During the night of the 1st-2nd June, the survivors of the rearguard were withdrawn to an inner perimeter, utilising the Canal des Moeres and the Canal des Chats as its principal defence lines to the south and east. It was these defences which were taken over by elements of the French 8th Zouaves, 137th and 150th Infantry Regiments and the 92nd GRDI. This allowed the bulk of the British rearguard to be successfully evacuated on the night of the 2nd and 3rd of June.



To read about the Waffen-SS click here.

To view death notices published in a German newspaper, click here.

To read about Private Toseland of the Dorset Regiment, click here.

To read about Lance Sergeant Wyatt ERY, click here.

To read about Private Prichard RWF, click here.

To read about Private Joynes Cheshire Regiment, click here.

To read about the role played by the 137eme RI, click here.

To read about the 150eme RI, click here.

To read about the 8eme Cuirassiers, click here.

To read about the 8eme Zouaves, click here.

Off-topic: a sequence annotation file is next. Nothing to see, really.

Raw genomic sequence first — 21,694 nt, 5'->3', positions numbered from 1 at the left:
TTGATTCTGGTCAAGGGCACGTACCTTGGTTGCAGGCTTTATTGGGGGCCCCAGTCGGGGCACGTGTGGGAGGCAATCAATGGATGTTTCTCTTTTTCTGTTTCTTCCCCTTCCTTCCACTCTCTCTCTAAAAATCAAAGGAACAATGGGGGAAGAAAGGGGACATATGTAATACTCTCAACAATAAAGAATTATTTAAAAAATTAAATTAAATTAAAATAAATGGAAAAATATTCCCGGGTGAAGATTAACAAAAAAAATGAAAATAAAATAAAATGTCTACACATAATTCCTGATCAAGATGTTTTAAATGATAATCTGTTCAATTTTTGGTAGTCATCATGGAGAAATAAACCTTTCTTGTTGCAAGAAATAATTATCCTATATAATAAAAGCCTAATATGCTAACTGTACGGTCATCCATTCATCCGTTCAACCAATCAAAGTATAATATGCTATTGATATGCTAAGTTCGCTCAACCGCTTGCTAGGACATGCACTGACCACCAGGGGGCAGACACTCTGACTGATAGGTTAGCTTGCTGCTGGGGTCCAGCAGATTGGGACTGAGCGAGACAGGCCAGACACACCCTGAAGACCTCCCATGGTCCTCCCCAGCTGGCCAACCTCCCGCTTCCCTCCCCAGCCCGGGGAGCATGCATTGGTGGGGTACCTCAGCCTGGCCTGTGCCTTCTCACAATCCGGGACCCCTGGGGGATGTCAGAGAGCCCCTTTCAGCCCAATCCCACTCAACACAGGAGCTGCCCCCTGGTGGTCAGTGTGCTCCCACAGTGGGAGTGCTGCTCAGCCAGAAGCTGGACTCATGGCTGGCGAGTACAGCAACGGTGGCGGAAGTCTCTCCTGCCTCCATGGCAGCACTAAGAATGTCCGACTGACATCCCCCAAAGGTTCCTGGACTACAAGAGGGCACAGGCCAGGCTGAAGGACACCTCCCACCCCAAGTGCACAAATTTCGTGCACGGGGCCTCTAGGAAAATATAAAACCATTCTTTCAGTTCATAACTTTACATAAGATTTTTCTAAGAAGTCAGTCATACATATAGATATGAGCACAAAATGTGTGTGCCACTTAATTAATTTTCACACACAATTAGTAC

To read about the 341eme RI, click here.

To view a propaganda leaflet dropped by the Germans, please click here.

To view the uniform of a British Sergeant the Rifles Bren Carrier Crew. please click here.

To read about Reservist Jean Duverlie of the 511eme Regional Regiment, click here.

To view and read about a British helmet recovered from a cellar in the town of Cassel, click here.

To view and read about a French Military Postcard posted from Dunkirk on 24th May 1940, click here.

To view a British Army Captain's Uniform, Royal Fusiliers (London Regiment), click here.

To read about the Anti-Aircraft defences, click here.

To read about the Battle of the Lys, click here.

To return to the main museum menu, click here.